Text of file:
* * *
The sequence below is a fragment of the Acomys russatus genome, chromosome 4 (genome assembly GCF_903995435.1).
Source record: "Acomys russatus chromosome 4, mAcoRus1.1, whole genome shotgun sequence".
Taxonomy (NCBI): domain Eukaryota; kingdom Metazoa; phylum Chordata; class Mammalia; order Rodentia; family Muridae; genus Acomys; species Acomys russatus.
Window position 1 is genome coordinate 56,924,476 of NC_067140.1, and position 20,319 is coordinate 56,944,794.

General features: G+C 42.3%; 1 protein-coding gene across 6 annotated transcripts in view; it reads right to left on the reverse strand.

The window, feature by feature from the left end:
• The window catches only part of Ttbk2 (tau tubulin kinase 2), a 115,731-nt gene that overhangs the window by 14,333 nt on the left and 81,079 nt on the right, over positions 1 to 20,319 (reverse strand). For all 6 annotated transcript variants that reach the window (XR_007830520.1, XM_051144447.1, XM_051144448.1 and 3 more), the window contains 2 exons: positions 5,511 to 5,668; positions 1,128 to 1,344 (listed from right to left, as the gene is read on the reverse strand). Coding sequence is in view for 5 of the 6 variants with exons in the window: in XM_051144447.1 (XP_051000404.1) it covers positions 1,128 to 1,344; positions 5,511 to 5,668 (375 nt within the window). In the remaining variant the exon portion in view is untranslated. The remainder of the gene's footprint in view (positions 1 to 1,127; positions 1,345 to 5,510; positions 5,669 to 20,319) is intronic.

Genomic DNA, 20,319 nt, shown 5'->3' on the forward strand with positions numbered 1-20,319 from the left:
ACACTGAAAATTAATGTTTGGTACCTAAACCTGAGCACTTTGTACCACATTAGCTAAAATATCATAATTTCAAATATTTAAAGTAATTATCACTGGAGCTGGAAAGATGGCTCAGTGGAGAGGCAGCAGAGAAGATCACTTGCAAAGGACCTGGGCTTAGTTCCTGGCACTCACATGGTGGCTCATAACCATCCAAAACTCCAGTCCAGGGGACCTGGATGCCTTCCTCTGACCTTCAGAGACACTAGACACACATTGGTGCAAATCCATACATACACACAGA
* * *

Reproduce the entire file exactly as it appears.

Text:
The sequence below is a fragment of the Acomys russatus genome, chromosome 4 (genome assembly GCF_903995435.1).
Source record: "Acomys russatus chromosome 4, mAcoRus1.1, whole genome shotgun sequence".
Taxonomy (NCBI): domain Eukaryota; kingdom Metazoa; phylum Chordata; class Mammalia; order Rodentia; family Muridae; genus Acomys; species Acomys russatus.
Window position 1 is genome coordinate 56,924,476 of NC_067140.1, and position 20,319 is coordinate 56,944,794.

General features: G+C 42.3%; 1 protein-coding gene across 6 annotated transcripts in view; it reads right to left on the reverse strand.

The window, feature by feature from the left end:
• The window catches only part of Ttbk2 (tau tubulin kinase 2), a 115,731-nt gene that overhangs the window by 14,333 nt on the left and 81,079 nt on the right, over positions 1 to 20,319 (reverse strand). For all 6 annotated transcript variants that reach the window (XR_007830520.1, XM_051144447.1, XM_051144448.1 and 3 more), the window contains 2 exons: positions 5,511 to 5,668; positions 1,128 to 1,344 (listed from right to left, as the gene is read on the reverse strand). Coding sequence is in view for 5 of the 6 variants with exons in the window: in XM_051144447.1 (XP_051000404.1) it covers positions 1,128 to 1,344; positions 5,511 to 5,668 (375 nt within the window). In the remaining variant the exon portion in view is untranslated. The remainder of the gene's footprint in view (positions 1 to 1,127; positions 1,345 to 5,510; positions 5,669 to 20,319) is intronic.

Genomic DNA, 20,319 nt, shown 5'->3' on the forward strand with positions numbered 1-20,319 from the left:
ACACTGAAAATTAATGTTTGGTACCTAAACCTGAGCACTTTGTACCACATTAGCTAAAATATCATAATTTCAAATATTTAAAGTAATTATCACTGGAGCTGGAAAGATGGCTCAGTGGAGAGGCAGCAGAGAAGATCACTTGCAAAGGACCTGGGCTTAGTTCCTGGCACTCACATGGTGGCTCATAACCATCCAAAACTCCAGTCCAGGGGACCTGGATGCCTTCCTCTGACCTTCAGAGACACTAGACACACATTGGTGCAAATCCATACATACACACAGA